It’s a direction that wants to break a couple of cultural staples–the drop and electronic vibe–and replace it with something meaningful. But it tries so hard that it completely loses the experience. The M Machine are minimizing their own contribution within their own debut album. Glare comes off as a dull, 45-minute, rock interrogation in the form of simplistic synth, uninspired lyrics, and clumsy use of ‘awe.’ The San Francisco-based duo devote a few tracks strictly to production; and even then, they’re no longer than 2 and a half minutes, and act like interludes whose sole purpose is to support the recordings containing vocals that surround them.
“Blind” is a stark contrast from the rest of the 12-track LP; in that it’s actually bright, airy, and has some resemblance of happiness. It even introduces the love angle quite nicely. It’s also the only song sung by a woman. Luisa Gerstein breaks through after some beautifully psychotic ambiance introduces a peppy beat alongside her quirky vocals. Even the tension building synth doesn’t scare her off. She continues to wishfully declare, “Hope you’re happy now” My guess would be a no.
“Talking Machine” is dark electro with an intriguing Thomas Edison sample thrown in the middle. It represents their idea of fusion–reaching out and pulling in guitar riffs and Pink Floyd fancies, while concurrently establishing a bass haven. It’s not a bad song. But it doesn’t really know what it wants. The sample doesn’t necessarily make any sense in theory and placement. It’s just a mash-up of different points in music history.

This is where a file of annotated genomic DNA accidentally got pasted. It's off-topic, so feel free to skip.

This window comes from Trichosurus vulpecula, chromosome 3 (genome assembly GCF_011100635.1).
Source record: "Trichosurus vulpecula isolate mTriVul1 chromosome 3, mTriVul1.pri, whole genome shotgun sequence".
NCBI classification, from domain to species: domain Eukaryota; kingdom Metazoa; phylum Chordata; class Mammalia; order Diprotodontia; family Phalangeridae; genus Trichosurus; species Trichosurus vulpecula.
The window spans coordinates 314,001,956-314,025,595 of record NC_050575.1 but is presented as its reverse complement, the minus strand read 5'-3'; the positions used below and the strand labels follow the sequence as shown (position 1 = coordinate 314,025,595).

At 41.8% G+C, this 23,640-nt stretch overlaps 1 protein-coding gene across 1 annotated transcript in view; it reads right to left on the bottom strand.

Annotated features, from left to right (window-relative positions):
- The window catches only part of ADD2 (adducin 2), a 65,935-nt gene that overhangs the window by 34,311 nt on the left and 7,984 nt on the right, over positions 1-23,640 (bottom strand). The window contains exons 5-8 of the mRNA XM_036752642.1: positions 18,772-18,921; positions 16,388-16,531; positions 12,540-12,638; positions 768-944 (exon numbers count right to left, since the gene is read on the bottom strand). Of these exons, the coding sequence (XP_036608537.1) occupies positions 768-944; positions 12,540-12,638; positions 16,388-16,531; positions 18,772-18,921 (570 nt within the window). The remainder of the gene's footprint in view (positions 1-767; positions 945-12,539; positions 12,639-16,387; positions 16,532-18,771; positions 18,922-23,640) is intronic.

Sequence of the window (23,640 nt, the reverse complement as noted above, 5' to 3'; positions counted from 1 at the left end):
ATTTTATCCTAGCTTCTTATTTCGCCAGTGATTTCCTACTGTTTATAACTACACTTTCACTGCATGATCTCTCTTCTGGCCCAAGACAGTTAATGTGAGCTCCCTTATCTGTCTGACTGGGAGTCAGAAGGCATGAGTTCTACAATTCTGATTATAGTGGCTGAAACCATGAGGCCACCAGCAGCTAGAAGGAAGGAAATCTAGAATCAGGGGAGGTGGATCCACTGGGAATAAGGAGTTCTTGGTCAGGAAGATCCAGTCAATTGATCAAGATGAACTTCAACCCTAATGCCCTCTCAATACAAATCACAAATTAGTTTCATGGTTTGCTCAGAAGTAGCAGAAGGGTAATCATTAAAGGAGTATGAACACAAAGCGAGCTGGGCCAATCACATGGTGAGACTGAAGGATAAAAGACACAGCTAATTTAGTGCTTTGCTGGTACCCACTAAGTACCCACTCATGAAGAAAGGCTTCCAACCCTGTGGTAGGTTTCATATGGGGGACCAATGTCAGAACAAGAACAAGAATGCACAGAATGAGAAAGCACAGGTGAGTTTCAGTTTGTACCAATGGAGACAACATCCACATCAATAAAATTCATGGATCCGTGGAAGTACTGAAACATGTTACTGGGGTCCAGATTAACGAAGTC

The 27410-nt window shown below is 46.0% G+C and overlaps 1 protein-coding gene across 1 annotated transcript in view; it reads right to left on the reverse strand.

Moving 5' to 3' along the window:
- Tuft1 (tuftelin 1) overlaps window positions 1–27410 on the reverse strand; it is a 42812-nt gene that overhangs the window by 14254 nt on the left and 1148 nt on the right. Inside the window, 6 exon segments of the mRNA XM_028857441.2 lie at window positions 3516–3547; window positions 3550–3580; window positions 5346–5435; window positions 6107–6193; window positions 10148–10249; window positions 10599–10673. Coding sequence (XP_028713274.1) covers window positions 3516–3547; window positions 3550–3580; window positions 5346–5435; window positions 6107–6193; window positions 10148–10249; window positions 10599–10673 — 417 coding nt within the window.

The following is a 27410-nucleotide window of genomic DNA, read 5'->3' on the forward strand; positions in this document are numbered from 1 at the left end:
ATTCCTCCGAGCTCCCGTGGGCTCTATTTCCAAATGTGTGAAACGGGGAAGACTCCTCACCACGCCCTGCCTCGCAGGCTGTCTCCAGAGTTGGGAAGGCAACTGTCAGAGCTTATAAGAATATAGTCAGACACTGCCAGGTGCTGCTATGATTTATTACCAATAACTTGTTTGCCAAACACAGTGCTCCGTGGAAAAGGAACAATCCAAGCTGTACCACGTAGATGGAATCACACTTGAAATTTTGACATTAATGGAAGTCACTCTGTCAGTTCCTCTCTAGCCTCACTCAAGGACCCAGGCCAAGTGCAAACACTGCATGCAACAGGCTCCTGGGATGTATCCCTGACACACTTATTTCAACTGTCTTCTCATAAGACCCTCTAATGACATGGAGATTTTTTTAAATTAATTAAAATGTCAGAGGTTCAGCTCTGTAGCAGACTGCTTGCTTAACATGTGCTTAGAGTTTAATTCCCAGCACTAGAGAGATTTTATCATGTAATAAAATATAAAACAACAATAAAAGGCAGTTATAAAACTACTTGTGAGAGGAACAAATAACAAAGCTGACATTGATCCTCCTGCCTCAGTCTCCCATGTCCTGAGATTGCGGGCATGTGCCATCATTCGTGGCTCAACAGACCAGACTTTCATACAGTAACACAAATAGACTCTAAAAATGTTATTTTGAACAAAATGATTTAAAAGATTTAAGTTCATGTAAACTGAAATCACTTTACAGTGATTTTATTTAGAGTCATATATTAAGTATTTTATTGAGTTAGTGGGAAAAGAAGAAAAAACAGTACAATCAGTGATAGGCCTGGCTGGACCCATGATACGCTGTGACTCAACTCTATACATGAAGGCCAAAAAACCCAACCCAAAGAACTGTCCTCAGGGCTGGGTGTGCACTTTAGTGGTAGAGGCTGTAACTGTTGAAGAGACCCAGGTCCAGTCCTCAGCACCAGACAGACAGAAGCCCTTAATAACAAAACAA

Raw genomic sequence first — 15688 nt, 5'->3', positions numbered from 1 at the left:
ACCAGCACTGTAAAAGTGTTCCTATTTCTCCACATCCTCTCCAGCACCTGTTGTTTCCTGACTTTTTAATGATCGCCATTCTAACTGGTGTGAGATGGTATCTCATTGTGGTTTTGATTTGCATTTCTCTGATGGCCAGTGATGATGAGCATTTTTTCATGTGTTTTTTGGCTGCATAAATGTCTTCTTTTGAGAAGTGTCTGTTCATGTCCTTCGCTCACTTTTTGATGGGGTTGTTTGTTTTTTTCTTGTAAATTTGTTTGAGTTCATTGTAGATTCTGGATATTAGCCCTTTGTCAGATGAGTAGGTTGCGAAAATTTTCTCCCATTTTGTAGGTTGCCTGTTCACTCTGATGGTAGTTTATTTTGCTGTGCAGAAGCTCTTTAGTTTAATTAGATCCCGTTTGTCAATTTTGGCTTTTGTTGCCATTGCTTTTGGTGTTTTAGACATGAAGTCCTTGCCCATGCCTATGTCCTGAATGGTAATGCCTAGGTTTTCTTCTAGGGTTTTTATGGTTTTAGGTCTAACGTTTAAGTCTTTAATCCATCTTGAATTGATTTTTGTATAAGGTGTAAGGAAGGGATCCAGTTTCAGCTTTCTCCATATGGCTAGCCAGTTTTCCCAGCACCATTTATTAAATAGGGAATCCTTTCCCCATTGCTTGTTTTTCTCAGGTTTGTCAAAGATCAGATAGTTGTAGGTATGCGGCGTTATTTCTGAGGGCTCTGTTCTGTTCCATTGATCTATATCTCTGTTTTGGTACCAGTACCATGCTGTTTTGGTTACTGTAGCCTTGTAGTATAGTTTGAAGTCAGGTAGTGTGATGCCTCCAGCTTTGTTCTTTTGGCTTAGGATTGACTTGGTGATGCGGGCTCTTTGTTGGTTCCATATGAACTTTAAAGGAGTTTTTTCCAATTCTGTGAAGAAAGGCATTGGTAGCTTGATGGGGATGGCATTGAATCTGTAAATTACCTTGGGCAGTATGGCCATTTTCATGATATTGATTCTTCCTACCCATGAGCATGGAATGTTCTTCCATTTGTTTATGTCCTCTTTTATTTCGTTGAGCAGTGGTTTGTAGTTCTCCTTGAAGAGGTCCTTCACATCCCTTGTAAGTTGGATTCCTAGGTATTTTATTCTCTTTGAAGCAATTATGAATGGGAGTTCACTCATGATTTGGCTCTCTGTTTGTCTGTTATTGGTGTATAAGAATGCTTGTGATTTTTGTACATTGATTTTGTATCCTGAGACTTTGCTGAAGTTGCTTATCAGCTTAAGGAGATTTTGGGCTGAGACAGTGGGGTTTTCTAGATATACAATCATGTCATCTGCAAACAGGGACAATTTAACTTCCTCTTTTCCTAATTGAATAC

“Walking Underwater” is more of the previous but with a firmer direction. It actually spells out the duo’s disdain for love by describing their genuine confusion on the topic. There is still room for experimentation. But if sticking with music that only complements vocals, in other words, if pop music is their future, then this is a fine start.
The Metropolis EP’s had focus and story without musical composition oversight. Glare has nothing remotely substantial to say about anything in particular. It’s a sort-of love album that lends a hand in the form of a human arm with robotic enhancements. And the duo might be aware from their choice of Edison sample: “My voice is the clearest, smoothest and most natural of any talking machine.” That’s just it. You’ve gone so “natural” that the machine part no longer exists. It’s better to own it and find what feels “natural” inside that magnificent, limitless contraption. Otherwise you’re left mimicking an electronic version of The Police, with leftover residue from Depeche Mode. EH.